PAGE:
yeasts, sweetening, controlling fermentation
Hi folks - Kevin from Cville here. I've been lurking for a couple of weeks and this is my first post. I've been making cider and cysers on and off for about 10 years. This is a great site - I wish I has stumbled across it earlier.
My local produce place started getting fresh pressed juice about a month ago and I started brewing right away. The first 5 gallons was drinkable right before last weekend and is almost gone. I currently have 25 gal under fermentations (3 cider, 2 cysers) and generally brew anywhere from 5 to 60 gallons a season.
I'm looking to improve on my current method for controlling final sweetness for ciders, which is to rack and then chill the cider in the fridge for a couple of days shortly after primary fermentation and then take it out and rack it again. This knocks out most of the secondary fermentation, leaving a percent or two of unfermented sugar. This works great for brewing a gallon at a time but is a PIA for 5 gal carboys, as it takes up most of my basement fridge to do this and takes two rackings before kegging.
Before finding out about chilling, I used to let the yeast run its natural course which always produced a very dry cider which is pretty good to my taste - but most of the women I know, including my girlfriend, wont drink it that tart. So I would mix with fresh squeezed juice in a corny keg for party consumption. The chilling method tastes better IMHO and is just as good for mass consumption, although you will need to experiment around to find the right time after primary fermentation to do it. Adding a few pounds of fresh honey also generally improves the drinkability, although the taste is less consistent and getting the honey to dissolve is another PIA.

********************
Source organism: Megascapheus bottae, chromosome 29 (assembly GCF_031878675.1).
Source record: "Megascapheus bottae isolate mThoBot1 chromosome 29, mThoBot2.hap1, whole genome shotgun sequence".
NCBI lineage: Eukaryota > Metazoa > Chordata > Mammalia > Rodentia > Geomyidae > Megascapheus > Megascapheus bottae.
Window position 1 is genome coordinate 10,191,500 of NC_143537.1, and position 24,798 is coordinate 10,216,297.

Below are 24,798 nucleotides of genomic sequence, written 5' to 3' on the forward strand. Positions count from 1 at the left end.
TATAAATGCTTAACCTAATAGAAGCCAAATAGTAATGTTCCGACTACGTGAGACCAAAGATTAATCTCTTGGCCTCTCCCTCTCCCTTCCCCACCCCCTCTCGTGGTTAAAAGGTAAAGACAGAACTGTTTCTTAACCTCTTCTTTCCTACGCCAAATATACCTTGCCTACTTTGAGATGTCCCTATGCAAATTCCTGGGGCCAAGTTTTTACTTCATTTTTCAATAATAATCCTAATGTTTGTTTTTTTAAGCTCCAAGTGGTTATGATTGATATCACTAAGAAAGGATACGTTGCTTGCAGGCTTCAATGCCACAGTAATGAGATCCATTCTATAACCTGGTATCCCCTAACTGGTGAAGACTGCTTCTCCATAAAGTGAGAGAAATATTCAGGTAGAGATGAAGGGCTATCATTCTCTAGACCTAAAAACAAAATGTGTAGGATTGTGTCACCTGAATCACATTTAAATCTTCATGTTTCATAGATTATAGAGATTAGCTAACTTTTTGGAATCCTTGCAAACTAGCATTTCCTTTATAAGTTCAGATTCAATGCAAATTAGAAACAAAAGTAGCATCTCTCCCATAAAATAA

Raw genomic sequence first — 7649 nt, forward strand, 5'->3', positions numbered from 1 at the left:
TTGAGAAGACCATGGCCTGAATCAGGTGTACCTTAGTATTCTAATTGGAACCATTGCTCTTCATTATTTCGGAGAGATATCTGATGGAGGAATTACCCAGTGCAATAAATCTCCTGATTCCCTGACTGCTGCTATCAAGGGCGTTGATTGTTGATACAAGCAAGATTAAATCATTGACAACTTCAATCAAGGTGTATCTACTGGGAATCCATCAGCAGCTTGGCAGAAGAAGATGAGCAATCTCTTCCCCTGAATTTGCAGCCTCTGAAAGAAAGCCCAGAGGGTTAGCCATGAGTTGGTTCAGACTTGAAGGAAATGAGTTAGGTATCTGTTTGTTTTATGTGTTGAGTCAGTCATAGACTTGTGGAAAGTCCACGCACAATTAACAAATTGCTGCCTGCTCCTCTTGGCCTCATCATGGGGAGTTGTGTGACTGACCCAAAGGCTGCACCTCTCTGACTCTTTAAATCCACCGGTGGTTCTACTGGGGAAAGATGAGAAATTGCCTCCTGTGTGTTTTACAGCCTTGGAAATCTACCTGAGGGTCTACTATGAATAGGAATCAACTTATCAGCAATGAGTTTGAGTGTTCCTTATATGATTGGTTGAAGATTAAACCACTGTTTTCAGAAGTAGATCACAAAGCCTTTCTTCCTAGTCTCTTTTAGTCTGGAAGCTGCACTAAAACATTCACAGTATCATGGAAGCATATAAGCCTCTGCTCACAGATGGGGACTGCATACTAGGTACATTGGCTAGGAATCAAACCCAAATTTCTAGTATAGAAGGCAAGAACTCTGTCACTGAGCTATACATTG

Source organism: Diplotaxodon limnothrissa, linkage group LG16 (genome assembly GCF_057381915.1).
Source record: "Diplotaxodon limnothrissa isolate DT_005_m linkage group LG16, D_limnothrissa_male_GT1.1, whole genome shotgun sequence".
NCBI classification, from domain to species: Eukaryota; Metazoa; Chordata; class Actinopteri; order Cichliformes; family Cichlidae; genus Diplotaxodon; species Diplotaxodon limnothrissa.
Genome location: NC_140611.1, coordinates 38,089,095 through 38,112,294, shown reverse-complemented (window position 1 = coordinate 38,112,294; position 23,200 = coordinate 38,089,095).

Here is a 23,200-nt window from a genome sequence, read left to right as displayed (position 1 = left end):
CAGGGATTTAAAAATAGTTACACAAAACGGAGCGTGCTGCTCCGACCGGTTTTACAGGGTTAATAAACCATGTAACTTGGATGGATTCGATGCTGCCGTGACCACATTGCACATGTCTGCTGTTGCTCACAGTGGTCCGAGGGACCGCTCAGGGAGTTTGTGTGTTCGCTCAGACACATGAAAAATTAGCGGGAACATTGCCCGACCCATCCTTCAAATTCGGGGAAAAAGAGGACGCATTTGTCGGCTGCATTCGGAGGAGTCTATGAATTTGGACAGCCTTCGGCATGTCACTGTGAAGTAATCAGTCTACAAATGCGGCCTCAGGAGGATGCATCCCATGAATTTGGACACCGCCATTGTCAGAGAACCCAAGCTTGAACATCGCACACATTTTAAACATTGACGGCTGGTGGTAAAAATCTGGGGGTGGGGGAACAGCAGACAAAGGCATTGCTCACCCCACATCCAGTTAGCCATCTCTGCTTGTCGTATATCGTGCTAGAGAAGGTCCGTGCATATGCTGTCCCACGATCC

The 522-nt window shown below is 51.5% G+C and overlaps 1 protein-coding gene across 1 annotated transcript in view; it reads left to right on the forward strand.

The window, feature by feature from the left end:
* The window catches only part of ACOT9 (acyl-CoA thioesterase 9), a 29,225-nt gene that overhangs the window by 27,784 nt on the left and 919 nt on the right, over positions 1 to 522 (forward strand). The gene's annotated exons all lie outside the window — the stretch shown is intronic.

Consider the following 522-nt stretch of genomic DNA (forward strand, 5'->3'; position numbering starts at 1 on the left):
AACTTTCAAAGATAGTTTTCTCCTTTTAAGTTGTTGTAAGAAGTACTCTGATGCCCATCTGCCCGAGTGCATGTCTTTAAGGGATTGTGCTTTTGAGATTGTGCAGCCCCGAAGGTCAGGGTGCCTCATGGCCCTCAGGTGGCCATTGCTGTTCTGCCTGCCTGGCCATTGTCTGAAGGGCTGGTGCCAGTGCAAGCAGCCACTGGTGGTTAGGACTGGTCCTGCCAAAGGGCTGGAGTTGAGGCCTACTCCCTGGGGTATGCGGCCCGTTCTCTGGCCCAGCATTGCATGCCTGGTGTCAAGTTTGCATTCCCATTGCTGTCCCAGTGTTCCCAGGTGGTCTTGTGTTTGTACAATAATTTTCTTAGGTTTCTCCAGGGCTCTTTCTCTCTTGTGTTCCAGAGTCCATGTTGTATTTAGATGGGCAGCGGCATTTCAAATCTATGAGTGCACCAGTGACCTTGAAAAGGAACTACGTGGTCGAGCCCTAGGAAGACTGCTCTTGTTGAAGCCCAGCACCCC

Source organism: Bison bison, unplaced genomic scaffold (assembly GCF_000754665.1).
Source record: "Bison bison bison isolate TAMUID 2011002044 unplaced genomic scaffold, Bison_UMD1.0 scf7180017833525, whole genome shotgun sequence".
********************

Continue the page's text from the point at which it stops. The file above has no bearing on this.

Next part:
What I'd really like to do is find a yeast that goes only produces about 5-6 percent alcohol and goes dormant before consuming all the natural sugar in a 1.052 apple juice. So far everything I've tried will take all the sugar right to the bitter end. I'd really be interested if anyone knows of a good low alcohol producing yeast. So far, I've had the best results with ale yeasts and mostly use Nottingham as it produces good flavor notes with the juice I'm using and responds well to chilling control for sweetness. I also like the Lalvin 1118 Champagne yeast. It produces a final product that is really clean, but its too tart for all but a very few of my friends.
Other than finding a better yeast, after reading this forum I think my next move is going to be to experiment with adding enough dextrose to knock out the Nottingham before its done with the apple juice. I've never used dextrose before but it sounds like it has a more neutral taste and easier to mix than the honey I've been using.
I see a lot of questions on yeast on this forum. In my experience the best yeast for taste depends a lot on the apples. I've had the best luck so far with ale yeasts. I read an earlier review that panned the Nottingham, but for the juice I'm currently using, I like it over Coopers, Côte des Blancs and Lalvin 1116 - some of the other yeasts I've tried recently. I had great results one year from some no-name lager yeast that a friend gave me and before that I used champagne yeast (mostly Lalvin 1118 which I still like). I'm using Windsor for one of the current ciders, but havent tasted it yet. I would recommend brewing individual gallons until you find the yeast that works best with your juice and taste.
Prior to this year I've just gone by taste for controlling fermentation, but partly out of reading this forum I broke down and got a hydrometer a couple of weeks ago. So I now know that the juice I use starts at around 1.052 to 1.055 and if it ferments out any lower than 1.002, my girlfriend wont drink it. When it comes to cider, I'll drink just about anything, but before the hydrometer I would have her sample a glass and if she wouldnt give the glass back then I knew it was ready for public consumption.
Splenda is non fermentable and is good as far as artificial sweetners go. You could use it to sweeten the cider at the end.
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